Leslie Shows is a local Bay Area artist whose paintings have titles like ” The Arrangement of Salts and Metals by Properties,” where she succeeds in melding elemental natural tones with moody pychedelic lightning and rainbow crystals.  The vibrant colors and the explosive use of paint in Leslie Shows work, balanced with the subtle greys and stone.  Her paintings reunite the rift between science and art by utilizing color and form to explain what is happening in our real world sometimes on such a grand scale that we are usually unable to notice.  The first image is detail of her painting called “The Nitrogen Cycle.” She magically displays working concepts on thge working of our physical world by combining elements to create something as basic as the air we breathe. Everything is located on a grand Geologic Time Scale which surpasses our normal experience of the world by millions of years and can destroy our reality with one shift.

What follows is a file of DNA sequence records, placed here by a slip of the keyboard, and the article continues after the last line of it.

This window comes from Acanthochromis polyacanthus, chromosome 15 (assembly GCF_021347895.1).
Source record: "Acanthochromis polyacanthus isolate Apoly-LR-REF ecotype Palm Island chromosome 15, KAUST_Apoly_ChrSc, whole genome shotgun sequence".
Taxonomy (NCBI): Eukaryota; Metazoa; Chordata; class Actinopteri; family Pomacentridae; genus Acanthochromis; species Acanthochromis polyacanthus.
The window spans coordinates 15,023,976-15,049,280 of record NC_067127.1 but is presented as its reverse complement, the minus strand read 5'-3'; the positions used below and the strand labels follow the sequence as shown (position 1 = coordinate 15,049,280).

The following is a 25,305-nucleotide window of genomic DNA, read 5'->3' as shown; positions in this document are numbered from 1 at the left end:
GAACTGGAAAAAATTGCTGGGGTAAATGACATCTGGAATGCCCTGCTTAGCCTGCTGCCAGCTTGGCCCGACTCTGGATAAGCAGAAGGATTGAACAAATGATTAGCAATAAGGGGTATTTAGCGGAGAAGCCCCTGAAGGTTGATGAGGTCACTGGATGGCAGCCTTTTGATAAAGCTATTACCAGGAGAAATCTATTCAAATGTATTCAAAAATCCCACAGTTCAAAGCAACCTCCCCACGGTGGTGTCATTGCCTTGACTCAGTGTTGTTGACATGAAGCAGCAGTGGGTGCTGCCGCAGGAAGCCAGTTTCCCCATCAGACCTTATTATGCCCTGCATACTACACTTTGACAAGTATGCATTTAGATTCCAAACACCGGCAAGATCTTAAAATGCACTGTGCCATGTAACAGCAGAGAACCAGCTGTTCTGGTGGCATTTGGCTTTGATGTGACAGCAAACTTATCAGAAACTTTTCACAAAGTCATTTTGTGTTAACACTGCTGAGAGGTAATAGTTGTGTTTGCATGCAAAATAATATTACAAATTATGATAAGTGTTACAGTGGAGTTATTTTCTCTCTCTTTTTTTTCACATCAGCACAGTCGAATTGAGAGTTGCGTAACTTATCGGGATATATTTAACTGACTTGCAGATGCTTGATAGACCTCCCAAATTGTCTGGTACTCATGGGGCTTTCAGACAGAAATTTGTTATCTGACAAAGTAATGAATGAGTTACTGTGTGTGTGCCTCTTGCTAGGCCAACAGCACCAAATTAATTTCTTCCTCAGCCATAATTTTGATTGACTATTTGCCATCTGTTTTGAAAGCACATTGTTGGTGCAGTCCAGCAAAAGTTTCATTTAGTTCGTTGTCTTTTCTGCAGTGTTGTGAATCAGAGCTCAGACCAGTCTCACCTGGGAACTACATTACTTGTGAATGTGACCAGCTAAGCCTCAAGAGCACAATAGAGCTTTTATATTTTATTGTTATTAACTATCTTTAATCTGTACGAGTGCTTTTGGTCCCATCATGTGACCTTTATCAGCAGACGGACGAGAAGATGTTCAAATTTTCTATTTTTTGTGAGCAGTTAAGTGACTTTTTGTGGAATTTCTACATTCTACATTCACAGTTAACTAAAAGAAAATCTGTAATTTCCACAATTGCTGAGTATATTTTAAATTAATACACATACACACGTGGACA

I especially love the displays of lightening in her art. She is using the paint as a medium often without use of a brush to create gradients and layers like the sedimentary layers of the earth.  There are many textures created by metals and remnants of the manufacturing process being scratched through the painted surface. The fractal physics of liquid dynamics is visible on a smaller scale.

Here is a brillant installation which suits her work on a grand scale at the Yerba Buena Center for the Arts in San Francisco. She brings a timeless element to a world that is always changing and we are just a passing moment in it.



Leslie Shows from

Julia Morgan (American 1872 – 1957)

Julia Morgan

Julia Morgan was one of the first women to graduate from University of California at Berkeley with a degree in civil engineering, the first to graduate with an architecture degree at the prestigious Ecole des Beaux-Arts in Paris and the first woman to work as a professional architect in California. During her 45-year career, she designed more than 700 homes, churches, office buildings, hospitals, stores, and educational buildings, including the famous Hearst Castle.